"I know it's not completely done, but I'm very excited and thankful. It's amazing to reflect back. At times it seemed impossible to get here," she said.

When the possibility of losing their homes first surfaced, she said, it seemed as though the residents were alone in their battle. But then she met Winter Dellenbach, who spearheaded the Friends of Buena Vista group in support of the residents, at a City Council meeting and the two women began to work together. Since then, hundreds of supporters have come out to help the Buena Vista residents.

Escalante said that Santa Clara County Supervisor Joe Simitian help was essential in saving the park.

Simitian launched an effort to purchase Buena Vista from the Jissers in January 2015, as the City of Palo Alto was reviewing the Jissers' park closure plan. As part of the closure, residents would have received some relocation costs and the assessed value of their mobile homes, which the residents own.

The council approved the park closure in May 2015, which led to multiple lawsuits and ultimately a Superior Court judge's reversal of the approval last December.

Simitian worked to get the Santa Clara County Board of Supervisors to approve $8 million toward the purchase of Buena Vista, which it did in January 2015. The board voted unanimously to increase the county's commitment to $14.5 million in June 2015.

The Palo Alto City Council followed suit, approving $8 million initially and then upping the total to $14.5 million in June 2015.

On Thursday, Simitian reflected on the deal.

"Any day you can save 117 units of affordable housing, that's a good day," he said. "When I moved here 50 years ago, Palo Alto was a place of economic diversity and a place of opportunity. There is a threshold question: Is Palo Alto still a place of opportunity?"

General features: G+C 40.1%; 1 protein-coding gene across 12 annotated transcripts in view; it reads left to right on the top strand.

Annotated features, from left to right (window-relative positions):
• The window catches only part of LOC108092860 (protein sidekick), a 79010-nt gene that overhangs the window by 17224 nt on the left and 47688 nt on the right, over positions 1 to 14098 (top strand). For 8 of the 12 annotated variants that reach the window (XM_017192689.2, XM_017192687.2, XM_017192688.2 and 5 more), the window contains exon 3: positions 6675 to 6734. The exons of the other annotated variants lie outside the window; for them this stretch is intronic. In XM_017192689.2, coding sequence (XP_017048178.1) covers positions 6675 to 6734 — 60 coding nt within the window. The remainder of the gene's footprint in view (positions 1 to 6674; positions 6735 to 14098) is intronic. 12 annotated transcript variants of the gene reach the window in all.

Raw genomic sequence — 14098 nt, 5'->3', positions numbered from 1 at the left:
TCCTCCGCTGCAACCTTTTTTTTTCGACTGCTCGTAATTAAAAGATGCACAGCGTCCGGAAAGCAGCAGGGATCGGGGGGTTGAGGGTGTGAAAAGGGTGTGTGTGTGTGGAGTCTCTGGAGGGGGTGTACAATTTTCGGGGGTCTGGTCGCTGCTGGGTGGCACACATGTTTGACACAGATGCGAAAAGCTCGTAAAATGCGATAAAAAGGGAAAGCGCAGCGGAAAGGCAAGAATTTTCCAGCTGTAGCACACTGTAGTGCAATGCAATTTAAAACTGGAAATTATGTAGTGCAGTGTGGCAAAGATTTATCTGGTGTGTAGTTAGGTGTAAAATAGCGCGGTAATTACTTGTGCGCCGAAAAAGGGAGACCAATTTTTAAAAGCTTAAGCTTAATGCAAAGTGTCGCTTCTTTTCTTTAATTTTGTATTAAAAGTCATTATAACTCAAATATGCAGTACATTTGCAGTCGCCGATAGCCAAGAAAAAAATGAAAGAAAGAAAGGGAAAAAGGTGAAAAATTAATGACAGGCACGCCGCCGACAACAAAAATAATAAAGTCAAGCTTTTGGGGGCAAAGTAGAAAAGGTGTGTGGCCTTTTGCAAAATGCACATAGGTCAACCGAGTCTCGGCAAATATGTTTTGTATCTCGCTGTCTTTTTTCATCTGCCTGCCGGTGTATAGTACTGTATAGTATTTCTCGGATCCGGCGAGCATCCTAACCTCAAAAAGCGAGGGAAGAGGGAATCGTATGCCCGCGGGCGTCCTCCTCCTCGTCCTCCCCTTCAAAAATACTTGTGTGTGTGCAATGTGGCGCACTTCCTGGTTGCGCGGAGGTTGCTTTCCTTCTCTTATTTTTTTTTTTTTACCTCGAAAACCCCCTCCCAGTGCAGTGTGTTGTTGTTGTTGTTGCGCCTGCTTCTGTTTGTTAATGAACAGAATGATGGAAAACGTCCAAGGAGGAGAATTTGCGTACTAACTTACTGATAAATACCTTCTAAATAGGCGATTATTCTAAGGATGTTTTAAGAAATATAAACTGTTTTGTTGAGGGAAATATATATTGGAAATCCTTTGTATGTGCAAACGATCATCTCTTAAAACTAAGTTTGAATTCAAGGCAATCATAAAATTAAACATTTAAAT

Saving Buena Vista is a significant victory toward maintaining the city's economic diversity, Simitian said.

"At one level this was a test — a test of whether or not our region remains a place of inclusivity and opportunity," he said in a statement. "In this instance, at least, I'm gratified to say we passed the test."

Simitian added that the process was complicated because it required five entities to come to an agreement. All worked together to find an equitable solution, he said.

But he also gave credit to the residents of Buena Vista.

"It's hard to overstate the dignity and decency with which the residents carried through this process. Every day these folks got up and wondered if an eviction notice would be in their mailbox. That's a very tough way to have to live, especially for people of limited economic means," he said.

Barron Park resident Dellenbach said that preserving the mobile-home park required the work of the entire community, from neighbors and the residents to church groups, the Palo Alto PTAs, government and nonprofit groups.

"Overjoyed doesn't even begin to describe it," she said upon learning just minutes before of the agreement. "This news transforms what we used to describe as a potentially slow-moving catastrophe into an almost unimaginable victory."